p. The JIRA team has been doing some work to properly support Crowd integration. One of the things we needed to do was to get some of a user’s details from Crowd (name, email address) and some from JIRA. The problem is, JIRA uses a numeric ID to access properties, but Crowd just gives us a user name. So, we need to map the user name to an ID.
p. The first time this happens we need to create a new IDName mapping entry in the database, but it is quite possible, even quite likely in some circumstances that this may happen concurrently. We could simply try and insert them into the database and wait for duplicate key exceptions, but they aren’t all that easy to decode across all the databases we support – besides, it feels dirty.
p. Dushan and Dylan (D&D) were mulling over some solutions with maps of locks and other hairy schemes when they realised that what they really wanted was a map of concurrent operations where each operation will return a value based on the key. They came up with the following interface:
bc.. /**
* This will allow you to submit an operation, encapsulated by a
* {@link Callable}, and keyed by an Object , such that the result of the
* Callable will be available to any concurrent callers with the same Object
* key. The result of the Callable is discarded after the operation has
* succeeded.
*

* Essentially, this is a Map whose elements expire very quickly. It is
* particularly useful for situations where you need to get or create the
* result, and you want to prevent concurrent creation of the result.
*/
public interface ConcurrentOperationMap
{
/**
* Returns a value that must be computed via an operation. Implementations
* MUST guarantee that no two operations with the same key may be run
* concurrently. It is up to the implementation to decide whether these must
* be run serially, or if the operation is idempotent to borrow the result
* of the currently executing operation.
*
* @param key
* the key, like any map key this should be an immutable object
* that correctly implements {@link #hashCode()} and
* {@link #equals(Object)}
* @param operation
* is the operation to execute whose result will be accessible to
* any concurrent callers with the same key.
* @return result of the operation
* @throws ExecutionException
* if the callable generated a checked exception, otherwise a
* runtime exception or error will be thrown
*/
R runOperation(K key, Callable operation) throws ExecutionException;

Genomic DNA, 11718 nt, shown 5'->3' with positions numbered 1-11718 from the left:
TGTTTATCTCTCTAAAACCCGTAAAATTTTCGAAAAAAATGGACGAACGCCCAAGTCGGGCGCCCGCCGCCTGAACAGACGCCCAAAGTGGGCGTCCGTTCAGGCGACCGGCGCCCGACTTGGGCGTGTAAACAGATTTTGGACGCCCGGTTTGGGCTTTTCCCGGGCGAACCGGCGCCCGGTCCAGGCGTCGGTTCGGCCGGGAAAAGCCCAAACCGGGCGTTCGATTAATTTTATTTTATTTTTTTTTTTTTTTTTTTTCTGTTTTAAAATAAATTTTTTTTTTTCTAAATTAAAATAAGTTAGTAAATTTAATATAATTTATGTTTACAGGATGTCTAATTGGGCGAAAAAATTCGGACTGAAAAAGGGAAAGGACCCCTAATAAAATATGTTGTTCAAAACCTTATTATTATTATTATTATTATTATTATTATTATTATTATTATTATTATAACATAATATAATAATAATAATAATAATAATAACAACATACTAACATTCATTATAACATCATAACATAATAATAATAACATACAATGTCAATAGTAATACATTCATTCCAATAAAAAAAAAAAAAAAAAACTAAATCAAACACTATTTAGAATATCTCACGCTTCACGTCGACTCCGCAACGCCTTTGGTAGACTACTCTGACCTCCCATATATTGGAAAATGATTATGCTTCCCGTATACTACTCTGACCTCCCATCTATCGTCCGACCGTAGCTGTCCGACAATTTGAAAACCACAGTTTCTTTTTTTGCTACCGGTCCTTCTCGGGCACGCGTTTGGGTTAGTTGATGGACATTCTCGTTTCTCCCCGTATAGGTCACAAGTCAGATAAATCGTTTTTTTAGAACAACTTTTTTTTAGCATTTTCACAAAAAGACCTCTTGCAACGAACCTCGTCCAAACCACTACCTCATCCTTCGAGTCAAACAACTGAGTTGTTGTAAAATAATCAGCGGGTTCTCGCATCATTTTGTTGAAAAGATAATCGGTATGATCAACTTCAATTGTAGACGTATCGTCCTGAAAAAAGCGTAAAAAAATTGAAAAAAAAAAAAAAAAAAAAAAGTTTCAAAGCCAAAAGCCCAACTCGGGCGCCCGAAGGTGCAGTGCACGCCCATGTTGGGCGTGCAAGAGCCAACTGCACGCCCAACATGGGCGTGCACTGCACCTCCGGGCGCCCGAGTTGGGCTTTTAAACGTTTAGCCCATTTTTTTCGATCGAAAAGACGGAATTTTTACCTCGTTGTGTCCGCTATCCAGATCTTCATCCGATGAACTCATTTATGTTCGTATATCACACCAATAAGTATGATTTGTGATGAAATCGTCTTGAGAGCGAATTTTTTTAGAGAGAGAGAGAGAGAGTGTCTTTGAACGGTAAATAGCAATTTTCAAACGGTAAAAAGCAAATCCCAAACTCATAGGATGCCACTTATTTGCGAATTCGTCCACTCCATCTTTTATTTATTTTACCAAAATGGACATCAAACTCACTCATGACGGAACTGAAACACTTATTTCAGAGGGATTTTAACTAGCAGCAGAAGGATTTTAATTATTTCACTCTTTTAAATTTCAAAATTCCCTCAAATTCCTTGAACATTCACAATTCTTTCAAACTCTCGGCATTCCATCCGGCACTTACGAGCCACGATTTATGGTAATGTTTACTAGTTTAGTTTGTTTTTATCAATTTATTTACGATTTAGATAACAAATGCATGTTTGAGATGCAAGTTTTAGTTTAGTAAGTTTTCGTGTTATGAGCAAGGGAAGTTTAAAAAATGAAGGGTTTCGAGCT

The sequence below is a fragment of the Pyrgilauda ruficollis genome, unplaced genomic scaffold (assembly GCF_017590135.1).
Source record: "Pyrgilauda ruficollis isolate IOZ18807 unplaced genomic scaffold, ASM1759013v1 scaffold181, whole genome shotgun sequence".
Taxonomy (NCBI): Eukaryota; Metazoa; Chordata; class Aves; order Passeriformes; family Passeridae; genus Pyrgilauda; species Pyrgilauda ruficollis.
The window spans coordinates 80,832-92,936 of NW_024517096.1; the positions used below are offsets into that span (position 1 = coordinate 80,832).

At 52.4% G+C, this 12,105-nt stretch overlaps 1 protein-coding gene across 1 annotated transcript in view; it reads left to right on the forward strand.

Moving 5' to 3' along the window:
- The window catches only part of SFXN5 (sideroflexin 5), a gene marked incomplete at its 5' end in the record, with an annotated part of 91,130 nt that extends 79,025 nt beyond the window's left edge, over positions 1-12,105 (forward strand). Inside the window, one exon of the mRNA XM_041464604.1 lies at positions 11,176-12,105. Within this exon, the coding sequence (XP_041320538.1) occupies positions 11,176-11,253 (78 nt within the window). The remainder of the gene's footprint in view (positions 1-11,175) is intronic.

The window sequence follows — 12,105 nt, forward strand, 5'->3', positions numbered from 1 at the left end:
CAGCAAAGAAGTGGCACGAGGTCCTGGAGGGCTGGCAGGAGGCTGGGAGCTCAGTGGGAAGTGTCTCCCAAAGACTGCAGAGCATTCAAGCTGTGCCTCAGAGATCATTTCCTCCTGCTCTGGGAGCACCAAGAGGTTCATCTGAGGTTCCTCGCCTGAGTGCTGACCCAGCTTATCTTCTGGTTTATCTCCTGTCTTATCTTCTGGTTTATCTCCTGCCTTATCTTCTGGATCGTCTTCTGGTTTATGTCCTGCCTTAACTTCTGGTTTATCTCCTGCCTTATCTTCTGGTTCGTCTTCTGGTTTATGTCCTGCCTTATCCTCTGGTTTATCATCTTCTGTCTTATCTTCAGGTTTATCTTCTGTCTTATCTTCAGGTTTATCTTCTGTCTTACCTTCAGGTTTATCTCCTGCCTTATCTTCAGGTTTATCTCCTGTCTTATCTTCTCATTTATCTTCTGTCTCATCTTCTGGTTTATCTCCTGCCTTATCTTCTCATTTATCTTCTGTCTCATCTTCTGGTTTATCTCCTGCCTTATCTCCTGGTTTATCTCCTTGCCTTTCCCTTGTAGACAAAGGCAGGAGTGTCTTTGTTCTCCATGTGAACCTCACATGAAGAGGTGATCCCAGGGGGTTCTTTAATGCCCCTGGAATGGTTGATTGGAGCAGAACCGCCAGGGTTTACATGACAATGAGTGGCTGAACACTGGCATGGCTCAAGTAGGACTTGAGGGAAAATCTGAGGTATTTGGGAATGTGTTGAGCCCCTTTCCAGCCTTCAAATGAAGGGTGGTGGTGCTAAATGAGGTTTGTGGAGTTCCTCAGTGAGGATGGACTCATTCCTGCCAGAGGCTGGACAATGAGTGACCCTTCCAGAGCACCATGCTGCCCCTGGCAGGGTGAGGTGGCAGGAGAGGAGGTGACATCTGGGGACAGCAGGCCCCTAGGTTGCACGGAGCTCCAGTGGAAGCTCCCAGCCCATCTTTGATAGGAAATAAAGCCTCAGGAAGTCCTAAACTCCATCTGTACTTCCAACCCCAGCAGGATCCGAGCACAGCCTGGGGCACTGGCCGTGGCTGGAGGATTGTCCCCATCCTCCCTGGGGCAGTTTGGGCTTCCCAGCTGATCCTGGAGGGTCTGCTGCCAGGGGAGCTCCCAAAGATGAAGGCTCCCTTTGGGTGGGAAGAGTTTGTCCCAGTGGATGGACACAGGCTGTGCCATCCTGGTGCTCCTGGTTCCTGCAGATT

}
p. You submit the operation (a ["Callable":http://java.sun.com/j2se/1.5.0/docs/api/java/util/concurrent/Callable.html]) that does the heavy lifting, and a key. If another thread comes along the implementation should either block and wait before running (if the operation is not ["idempotent":http://en.wikipedia.org/wiki/Idempotence_(computer_science)]) or block and borrow the result of the current operation if it is.
p. For our purposes the operation is idempotent so D&D implemented one that borrows the result:
bc.. public class BorrowingConcurrentOperationMap implements
ConcurrentOperationMap
{
private final ConcurrentMap<K, FutureTask> map
= new ConcurrentHashMap<K, FutureTask>();
public R runOperation(K key, Callable operation)
throws ExecutionException
{
FutureTask task = map.get(key);
while (task == null)
{
map.putIfAbsent(key, new FutureTask(operation));
task = map.get(key);
}
R result = runAndGet(task);
map.remove(key);
return result;
}
R runAndGet(FutureTask task) throws ExecutionException
{
try
{
// Concurrent calls to run do not matter as run will be a
// no-op if already running
task.run();
return task.get();
}
catch (VariousExceptions handleTheseNicely)
{

}
}
}
p. Any concurrent calls to @runOperation()@ will get the current FutureTask. If we are unlucky and someone puts one in in between, we fail on the @map.putIfAbsent(…)@ and if we are unlucky and someone removes it in between that failure and the get we loop and put a new @FutureTask@ into the map.
p. The whole thing effectively operates as a kind of high eviction rate cache. It could potentially slash the number of expensive lookup database queries when they get hot-spotted.
p. Its pretty simple – but kind of elegant – I like it!
p. PS. Particular thumbs to Doug Lea et al. for the awesome util.concurrent stuff and the “backport”:http://dcl.mathcs.emory.edu/util/backport-util-concurrent/ that means we can use it in 1.4. Also if you haven’t read “Java Concurrency in Practice (Brian Goetz et al.)”:http://jcip.net/ yet, do – its awesome.